With New Zealand unemployment rates being at around 4.3% at the time of writing, it is a very talent short market and this is reflected by all those in the recruitment market and those hiring manager actively recruiting.
As recruitment is my full-time job, I am acutely aware of the ‘war for talent’. I understand that employers are keen to hire jobseekers who ‘tick all the boxes’, but surely if the job seeker is the right cultural fit, then some of the required ‘hard’ skills can be learnt?
I speak to many employers who want a niche employee for their niche market and if they are unable to check off their list with a 100%, then they are not interested.
So, do employers need to be more flexible with their expectations, to meet the market conditions?
No ‘Kiwi Experience”
Daily I speak with some amazing job seekers, who are fully trained and have years of experience in their fields of expertise, gained overseas. They seem to tick all the boxes apart from ‘KIWI EXPERIENCE’.
I know it can seem daunting taking on someone who doesn’t understand the New Zealand market and the structure of doing things. However, these skills are learnt and we all had to start from somewhere, right? Also bringing people in from different backgrounds and cultures will add additional assets to your teams, provide you with new ideas and allow you to understand how different cultures operate and they could be your customers in the future.
No experience in our sector
Again, I speak with many people who have experience in a certain type of role, and they have transferable skills, to enable them to apply to a different role, but they don’t have specific experience for the specific role.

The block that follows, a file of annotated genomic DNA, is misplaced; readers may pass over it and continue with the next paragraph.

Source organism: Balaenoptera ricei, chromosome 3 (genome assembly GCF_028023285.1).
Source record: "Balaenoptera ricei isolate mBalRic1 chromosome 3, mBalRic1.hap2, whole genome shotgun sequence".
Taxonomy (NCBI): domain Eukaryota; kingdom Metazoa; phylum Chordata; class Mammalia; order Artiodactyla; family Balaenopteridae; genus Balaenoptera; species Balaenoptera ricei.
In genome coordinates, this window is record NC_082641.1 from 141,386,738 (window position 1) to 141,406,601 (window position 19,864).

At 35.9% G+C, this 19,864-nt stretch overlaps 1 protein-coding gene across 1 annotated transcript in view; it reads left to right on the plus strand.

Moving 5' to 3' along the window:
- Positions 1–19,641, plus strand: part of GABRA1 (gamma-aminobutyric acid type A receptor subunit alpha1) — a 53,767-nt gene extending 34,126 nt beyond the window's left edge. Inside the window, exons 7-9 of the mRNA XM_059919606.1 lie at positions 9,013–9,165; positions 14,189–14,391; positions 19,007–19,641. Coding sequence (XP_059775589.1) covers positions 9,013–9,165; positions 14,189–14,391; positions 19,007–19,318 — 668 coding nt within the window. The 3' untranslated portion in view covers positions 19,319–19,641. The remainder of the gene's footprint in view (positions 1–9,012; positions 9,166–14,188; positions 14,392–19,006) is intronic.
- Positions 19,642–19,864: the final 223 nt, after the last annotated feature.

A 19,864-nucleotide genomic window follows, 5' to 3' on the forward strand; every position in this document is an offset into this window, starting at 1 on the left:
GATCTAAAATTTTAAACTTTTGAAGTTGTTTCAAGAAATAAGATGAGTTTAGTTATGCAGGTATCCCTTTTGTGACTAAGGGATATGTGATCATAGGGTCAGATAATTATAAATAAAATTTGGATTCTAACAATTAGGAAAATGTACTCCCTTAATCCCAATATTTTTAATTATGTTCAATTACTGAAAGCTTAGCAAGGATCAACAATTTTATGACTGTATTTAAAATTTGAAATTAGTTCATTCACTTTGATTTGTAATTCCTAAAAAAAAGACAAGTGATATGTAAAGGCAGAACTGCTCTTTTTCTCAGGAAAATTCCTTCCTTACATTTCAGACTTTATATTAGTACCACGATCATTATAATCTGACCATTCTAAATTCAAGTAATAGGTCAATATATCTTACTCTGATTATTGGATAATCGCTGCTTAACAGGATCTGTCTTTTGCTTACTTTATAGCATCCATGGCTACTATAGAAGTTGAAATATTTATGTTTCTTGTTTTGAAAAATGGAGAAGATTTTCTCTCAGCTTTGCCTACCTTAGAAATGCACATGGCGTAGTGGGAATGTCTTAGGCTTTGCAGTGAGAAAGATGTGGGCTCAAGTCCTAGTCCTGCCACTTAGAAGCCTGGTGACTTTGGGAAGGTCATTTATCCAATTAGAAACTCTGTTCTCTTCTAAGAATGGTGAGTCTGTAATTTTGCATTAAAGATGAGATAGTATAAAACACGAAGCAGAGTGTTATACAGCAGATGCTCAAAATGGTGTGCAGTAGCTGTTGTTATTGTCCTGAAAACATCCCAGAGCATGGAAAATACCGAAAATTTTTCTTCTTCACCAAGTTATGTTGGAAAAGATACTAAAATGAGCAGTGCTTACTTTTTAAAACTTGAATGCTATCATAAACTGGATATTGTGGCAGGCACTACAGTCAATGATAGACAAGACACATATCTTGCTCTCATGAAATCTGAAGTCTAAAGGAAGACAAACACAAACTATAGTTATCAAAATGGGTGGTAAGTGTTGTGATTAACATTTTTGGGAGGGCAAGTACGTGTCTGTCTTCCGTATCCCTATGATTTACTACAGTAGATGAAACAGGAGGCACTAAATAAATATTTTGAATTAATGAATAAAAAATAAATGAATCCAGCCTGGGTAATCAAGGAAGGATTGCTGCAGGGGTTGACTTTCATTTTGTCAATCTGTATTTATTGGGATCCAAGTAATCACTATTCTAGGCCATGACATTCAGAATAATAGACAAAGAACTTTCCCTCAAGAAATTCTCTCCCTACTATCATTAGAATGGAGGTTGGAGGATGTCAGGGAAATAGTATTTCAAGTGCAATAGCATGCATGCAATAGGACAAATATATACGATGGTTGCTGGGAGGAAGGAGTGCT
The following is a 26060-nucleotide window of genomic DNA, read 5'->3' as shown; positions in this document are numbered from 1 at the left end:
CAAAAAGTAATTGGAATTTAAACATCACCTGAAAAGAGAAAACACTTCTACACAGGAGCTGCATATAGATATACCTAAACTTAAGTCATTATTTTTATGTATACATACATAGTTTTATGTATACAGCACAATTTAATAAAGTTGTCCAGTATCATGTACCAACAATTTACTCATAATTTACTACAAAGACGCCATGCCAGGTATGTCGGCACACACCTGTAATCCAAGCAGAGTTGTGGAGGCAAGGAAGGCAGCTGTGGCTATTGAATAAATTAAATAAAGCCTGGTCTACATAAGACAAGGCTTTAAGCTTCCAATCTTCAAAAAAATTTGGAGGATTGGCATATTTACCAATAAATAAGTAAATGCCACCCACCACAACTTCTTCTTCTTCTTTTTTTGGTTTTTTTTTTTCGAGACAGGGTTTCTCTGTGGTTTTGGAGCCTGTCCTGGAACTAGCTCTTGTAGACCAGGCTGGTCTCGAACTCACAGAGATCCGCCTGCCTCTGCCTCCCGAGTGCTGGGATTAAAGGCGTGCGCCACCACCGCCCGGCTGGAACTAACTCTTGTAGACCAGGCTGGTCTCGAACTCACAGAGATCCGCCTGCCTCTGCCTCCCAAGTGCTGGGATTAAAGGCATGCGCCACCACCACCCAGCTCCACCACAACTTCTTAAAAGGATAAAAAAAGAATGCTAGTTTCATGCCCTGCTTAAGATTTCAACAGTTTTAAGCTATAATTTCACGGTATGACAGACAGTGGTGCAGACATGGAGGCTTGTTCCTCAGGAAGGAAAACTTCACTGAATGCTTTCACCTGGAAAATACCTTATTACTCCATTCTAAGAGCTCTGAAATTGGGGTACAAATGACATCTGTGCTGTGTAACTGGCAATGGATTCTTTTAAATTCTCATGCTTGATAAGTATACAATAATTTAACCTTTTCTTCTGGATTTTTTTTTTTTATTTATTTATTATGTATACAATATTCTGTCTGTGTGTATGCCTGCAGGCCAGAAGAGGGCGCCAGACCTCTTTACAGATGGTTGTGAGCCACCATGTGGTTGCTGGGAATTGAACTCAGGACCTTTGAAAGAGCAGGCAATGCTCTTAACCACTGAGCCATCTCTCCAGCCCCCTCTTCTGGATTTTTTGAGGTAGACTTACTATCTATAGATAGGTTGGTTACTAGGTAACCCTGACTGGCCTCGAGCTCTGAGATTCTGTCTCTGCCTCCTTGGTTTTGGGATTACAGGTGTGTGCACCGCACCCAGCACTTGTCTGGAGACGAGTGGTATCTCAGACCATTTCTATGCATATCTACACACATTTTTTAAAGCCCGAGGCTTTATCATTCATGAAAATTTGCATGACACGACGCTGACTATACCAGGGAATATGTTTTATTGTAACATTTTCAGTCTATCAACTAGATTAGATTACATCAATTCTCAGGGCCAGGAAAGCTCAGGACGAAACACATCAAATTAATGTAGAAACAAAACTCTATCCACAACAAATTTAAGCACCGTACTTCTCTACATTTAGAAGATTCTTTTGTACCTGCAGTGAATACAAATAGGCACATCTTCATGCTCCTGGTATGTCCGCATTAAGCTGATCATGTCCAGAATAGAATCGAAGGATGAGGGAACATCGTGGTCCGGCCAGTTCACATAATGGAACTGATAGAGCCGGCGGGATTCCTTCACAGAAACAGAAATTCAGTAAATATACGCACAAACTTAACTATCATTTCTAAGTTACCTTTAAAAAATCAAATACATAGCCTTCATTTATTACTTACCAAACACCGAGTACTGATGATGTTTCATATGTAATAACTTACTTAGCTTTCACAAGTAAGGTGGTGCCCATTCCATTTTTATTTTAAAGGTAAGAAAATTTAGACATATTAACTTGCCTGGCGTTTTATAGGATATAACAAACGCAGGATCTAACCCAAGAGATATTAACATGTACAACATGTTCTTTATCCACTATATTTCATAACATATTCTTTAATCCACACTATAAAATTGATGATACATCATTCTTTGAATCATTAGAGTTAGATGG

I have seen it many times, where hiring managers will hold out for weeks and sometimes months, with the opinion that the market will change, and their superstar will suddenly become available.
Wouldn’t it be less time consuming, cost effective and beneficial to open the expectations and train someone who doesn’t have knowledge in that sector but has all the skills to get the job done?
Take me for example. I worked in recruitment in the UK, in the education sector. I didn’t have a clue about the legal sector in New Zealand when I first joined, but now I have a strong understanding of the market.
An additional reason - salary expectations are too high
We have found the right person who ticks all the boxes, and their salary expectations are considered to be too high.
The market is changing; people know their worth and are looking to jump ship for an increase in their salary. Unfortunately, if you would like someone with a certain amount and type of experience, then you will need to pay them what the market considers their worth to be. Hiring someone and asking them to dramatically drop their salary expectations, is, unfortunately, one of the worst things a prospective employer could do. The job seeker commences work with feelings of not being completely valued. This will show up in the quality of their work and they will be keeping a close eye on the job market, for their next opportunity.
I understand at the beginning of the hiring processes you are looking for someone to tick all the boxes. However, with the market being talent short, maybe you should start prioritising the requirements for the position and considering what you are happy to trade off. After all the recruitment process can be a costly and time-consuming process so rather than spending months trying to find that ‘perfect’ candidate maybe you could train your candidate to be perfect.